The Trashman Cometh
by A.W. McKinnon
On Mondays, retiree William Bagley would move a kitchen stool to the living room window. From there he would watch as the trash truck stopped at the curb. Next to the stool, on a small table, lay a note pad and pencil.
Except for holidays, the trash truck stayed on schedule and arrived between 10:20 and 10:25 Monday mornings. William Bagley’s notes, kept over the past two months, reflected the consistency of the driver and his helper.
He had no quarrel with the driver. William Bagley's interest lay with the helper who rode on the back of the truck, the one who carried the trash container from the curb and dumped its contents into the compactor. This helper never varied but was always the same thin man with long hair pulled back into a ponytail.
William Bagley could glance at his notes and see his scribbled words to describe the man, words such as bonehead, dimwit, imbecile, and jerk.
The helper tossed containers to the curb after he emptied the contents into the truck, an act that sent containers and lids flying. William had replaced three containers because of the helper’s thoughtless, disrespectful actions. He wanted him disciplined, or better, fired.
For two months he took notes. Five times he had called to complain about the helper. The woman who answered the phone at City Waste promised she would bring his complaint to the attention of management, yet nothing changed.
Three times he had written letters of complaint to the company; all went unanswered. William Bagley sensed that the helper knew of these phone calls and letters. When he threw the trash container to the curb, he would stare toward William’s living room window, as if he knew William watched.
This Monday would be different. No more notes, no letters or phone calls. He would address the problem face to face with the helper.
William Bagley stood at the curb next to his trash container and waited for the trash truck and the bastard helper. He glanced at his watch. 10:20. He could hear the truck on the next block.
The trash truck turned onto his street. He watched the helper empty his neighbors’ trash containers. True to form, the helper threw the containers back to the curb, and sent lids rolling down the street, containers bouncing behind them. William Bagley fumed. His blood pressure elevated and pushed blood to his face as he waited.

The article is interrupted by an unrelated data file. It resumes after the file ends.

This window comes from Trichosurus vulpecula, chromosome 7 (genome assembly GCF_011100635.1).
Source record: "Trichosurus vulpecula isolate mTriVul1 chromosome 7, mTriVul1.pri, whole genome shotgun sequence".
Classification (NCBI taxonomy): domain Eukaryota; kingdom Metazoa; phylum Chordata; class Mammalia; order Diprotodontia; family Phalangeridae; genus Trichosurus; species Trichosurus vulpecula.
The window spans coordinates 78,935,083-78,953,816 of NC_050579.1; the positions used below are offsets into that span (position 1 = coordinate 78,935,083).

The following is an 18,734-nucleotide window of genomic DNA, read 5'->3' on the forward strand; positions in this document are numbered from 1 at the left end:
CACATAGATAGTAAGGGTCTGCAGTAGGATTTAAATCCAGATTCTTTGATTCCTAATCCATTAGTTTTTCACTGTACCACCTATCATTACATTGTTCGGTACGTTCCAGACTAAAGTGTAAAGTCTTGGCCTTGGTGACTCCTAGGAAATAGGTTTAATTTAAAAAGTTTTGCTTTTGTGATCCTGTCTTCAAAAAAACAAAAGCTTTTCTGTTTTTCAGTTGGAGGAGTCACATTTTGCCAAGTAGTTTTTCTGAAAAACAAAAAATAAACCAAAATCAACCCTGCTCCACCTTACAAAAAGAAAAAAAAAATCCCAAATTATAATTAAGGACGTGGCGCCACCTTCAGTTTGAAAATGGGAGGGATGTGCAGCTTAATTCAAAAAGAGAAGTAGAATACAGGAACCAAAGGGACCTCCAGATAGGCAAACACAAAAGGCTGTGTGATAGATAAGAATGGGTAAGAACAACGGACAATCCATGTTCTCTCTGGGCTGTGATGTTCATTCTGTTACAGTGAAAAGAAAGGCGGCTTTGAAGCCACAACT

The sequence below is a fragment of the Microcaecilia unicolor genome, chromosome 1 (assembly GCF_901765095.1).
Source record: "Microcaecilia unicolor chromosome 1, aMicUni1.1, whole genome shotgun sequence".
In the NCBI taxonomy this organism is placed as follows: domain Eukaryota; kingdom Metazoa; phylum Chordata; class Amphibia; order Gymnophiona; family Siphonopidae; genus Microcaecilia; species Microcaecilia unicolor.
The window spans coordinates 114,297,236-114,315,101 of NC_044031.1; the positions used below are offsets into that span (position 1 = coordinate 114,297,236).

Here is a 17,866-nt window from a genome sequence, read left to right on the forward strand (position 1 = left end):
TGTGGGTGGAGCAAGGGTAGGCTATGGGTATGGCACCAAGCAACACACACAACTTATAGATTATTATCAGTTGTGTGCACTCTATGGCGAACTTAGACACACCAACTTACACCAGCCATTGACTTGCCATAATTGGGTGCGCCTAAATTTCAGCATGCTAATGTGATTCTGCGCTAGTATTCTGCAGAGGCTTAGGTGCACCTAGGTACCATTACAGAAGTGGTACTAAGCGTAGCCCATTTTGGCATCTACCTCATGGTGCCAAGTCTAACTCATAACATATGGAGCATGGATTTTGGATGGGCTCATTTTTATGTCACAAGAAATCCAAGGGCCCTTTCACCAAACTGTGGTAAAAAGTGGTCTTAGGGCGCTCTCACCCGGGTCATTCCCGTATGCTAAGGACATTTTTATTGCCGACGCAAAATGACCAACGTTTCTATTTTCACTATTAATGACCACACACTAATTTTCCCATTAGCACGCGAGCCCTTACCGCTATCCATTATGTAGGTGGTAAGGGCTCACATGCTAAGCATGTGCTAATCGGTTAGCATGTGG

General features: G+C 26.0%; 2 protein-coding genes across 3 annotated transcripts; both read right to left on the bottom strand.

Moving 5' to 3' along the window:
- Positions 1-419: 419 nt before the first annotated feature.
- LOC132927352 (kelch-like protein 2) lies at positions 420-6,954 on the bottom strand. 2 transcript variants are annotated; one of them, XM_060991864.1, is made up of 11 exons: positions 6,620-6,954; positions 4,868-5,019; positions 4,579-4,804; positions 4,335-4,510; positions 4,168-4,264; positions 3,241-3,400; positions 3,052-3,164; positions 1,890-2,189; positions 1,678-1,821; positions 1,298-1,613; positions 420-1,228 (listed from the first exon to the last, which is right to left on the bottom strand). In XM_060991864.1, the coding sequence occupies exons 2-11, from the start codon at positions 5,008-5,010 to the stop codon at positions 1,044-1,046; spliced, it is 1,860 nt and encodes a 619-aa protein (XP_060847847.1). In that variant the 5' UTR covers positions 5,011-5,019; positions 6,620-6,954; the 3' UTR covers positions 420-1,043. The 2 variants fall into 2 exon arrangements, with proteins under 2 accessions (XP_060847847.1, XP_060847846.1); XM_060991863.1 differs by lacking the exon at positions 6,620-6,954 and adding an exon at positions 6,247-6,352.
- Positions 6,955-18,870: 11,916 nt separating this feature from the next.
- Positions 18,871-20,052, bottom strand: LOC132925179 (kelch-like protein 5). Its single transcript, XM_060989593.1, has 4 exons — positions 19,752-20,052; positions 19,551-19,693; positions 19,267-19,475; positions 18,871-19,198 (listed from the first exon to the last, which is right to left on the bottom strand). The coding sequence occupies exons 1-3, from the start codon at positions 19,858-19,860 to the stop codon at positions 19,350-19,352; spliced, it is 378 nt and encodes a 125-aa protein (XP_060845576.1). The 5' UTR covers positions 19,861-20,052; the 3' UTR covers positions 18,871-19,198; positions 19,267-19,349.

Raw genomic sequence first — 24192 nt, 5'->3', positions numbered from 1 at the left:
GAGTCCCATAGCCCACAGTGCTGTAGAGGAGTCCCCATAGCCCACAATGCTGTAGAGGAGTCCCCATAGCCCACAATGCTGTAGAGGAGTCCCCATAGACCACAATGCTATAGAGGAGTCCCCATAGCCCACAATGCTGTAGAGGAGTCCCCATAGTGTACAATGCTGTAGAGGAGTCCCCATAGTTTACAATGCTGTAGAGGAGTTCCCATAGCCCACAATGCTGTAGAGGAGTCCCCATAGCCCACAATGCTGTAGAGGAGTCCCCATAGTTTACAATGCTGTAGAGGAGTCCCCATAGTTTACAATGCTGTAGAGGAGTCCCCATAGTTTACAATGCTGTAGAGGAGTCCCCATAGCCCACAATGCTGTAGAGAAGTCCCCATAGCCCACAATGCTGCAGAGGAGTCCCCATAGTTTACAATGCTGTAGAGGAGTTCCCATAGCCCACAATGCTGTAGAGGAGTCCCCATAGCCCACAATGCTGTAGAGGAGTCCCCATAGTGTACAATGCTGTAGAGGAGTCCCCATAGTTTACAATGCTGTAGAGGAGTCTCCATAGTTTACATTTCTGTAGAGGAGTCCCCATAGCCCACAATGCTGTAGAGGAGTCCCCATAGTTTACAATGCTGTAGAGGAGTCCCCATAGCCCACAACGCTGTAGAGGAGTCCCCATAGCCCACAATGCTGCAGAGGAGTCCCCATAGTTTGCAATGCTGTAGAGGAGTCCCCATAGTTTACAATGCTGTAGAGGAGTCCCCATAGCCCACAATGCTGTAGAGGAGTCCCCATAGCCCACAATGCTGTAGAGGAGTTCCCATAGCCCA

The truck rolled to a stop. The helper jumped from his station on the back of the truck and walked toward William Bagley and his trash container. Without looking at William, the helper picked up the container, carried it to the truck and emptied the contents. The helper raised the empty trash container over his head and threw it to the curb. The container bounced down the street. The lid rolled a short distance and then came to rest at the curb. The helper turned his back on William, as if he were invisible, and stepped up to his station on the back of the truck.
William Bagley screamed and rushed toward the truck. He grabbed the handle and pulled himself up onto the step where the helper stood. He lashed out at him with his fist. The helper leaned away from the punch and cursed. William drew back and rammed his fist at the man again. The force of William’s second punch was so powerful that missing its target carried him off the step and into the compactor. As he fell, he could hear the helper shout to the driver, “Okay, move it.”
The driver released the brakes and rolled down the Street. William Bagley fought to pull himself out of the garbage. He cursed at the helper and struggled to stand. He reached for the side of the truck to balance himself, but his hands were useless against the slime, and he lost his balance and fell back into the foul smelling filth. The helper hung onto the back of the truck, his head thrown back in laughter.
The truck moved faster now. William Bagley tried to throw himself forward, over the trash and garbage, in an attempt to reach the opening and his freedom. He landed short, and again sank into the fetid depths. His eyes and nostrils burned from the slush and stench. A foul taste in his mouth caused him to gag and spit. If only he could stay on his feet, but the truck moved too fast. He shook his fist at the helper. Over the roar of the truck, he still heard him laughing. Exhausted, he dropped to his knees, covered his face with his hands, and slipped deeper and deeper into the muck.
A.W. McKinnon is a seventy-one year old aspiring writer residing in Southern Illinois. This is his first publication.